The forested mountains in and around North Cascades National Park in north central Washington state have long been considered prime habitat for threatened grizzly bears, so environmental groups are upset the Trump administration scrapped plans to reintroduce the apex predators there, the AP reports. US Secretary of the Interior David L. Bernhardt on Tuesday announced his agency will not conduct the environmental impact statement needed to move forward with the idea. That drew rebukes from conservation groups, who have worked for decades to grow the tiny population of about 10 grizzlies in the vast North Cascades. "Grizzlies have been an integral part of the North Cascades ecosystem for 20,000 years,'' said Rob Smith, an official at the National Parks Conservation Association.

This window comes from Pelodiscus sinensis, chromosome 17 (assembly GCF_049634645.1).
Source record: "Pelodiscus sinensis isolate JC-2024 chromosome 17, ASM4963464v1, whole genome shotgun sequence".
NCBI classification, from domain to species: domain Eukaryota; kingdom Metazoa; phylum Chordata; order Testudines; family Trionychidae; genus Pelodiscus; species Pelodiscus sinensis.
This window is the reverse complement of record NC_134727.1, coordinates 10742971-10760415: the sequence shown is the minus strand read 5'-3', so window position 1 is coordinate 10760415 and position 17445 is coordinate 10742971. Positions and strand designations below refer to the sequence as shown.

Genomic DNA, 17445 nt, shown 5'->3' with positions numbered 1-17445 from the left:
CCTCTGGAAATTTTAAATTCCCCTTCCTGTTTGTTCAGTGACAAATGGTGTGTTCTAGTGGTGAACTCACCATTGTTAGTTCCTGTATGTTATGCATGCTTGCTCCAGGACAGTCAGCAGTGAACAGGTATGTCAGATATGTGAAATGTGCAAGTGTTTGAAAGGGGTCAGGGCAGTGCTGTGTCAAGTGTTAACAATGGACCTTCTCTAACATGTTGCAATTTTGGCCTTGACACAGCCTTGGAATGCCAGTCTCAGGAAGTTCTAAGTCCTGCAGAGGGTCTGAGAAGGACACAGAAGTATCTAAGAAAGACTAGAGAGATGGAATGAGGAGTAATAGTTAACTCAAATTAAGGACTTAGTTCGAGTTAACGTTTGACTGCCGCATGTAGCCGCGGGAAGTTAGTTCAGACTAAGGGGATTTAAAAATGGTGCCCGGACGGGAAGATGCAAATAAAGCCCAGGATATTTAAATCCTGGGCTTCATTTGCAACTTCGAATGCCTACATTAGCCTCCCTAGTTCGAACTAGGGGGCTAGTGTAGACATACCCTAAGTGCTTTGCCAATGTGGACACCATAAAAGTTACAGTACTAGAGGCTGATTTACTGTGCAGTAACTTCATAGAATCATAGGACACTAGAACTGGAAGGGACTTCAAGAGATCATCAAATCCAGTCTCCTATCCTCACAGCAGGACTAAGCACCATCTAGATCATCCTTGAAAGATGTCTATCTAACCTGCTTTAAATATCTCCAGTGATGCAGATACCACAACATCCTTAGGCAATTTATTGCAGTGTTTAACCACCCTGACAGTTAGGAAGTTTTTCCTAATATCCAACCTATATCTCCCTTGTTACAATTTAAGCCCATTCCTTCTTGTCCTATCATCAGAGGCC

"This purely political decision ignores science, Park Service recommendations and overwhelming public support," he added. He noted that former Interior Secretary Ryan Zinke supported grizzly recovery efforts there before leaving the Trump administration. In 2015, under President Obama, the federal government began an environmental impact statement planning process on restoring the bears in the North Cascades. Grizzly bears play a vital environmental role in the park and the broader ecosystem, Smith said. But there have been no verified sightings in the region in several years, raising concerns about their survival. While Bernhardt pointed to local opposition to introducing bears into the North Cascades, Smith said most Washington residents have supported the proposal in the past.
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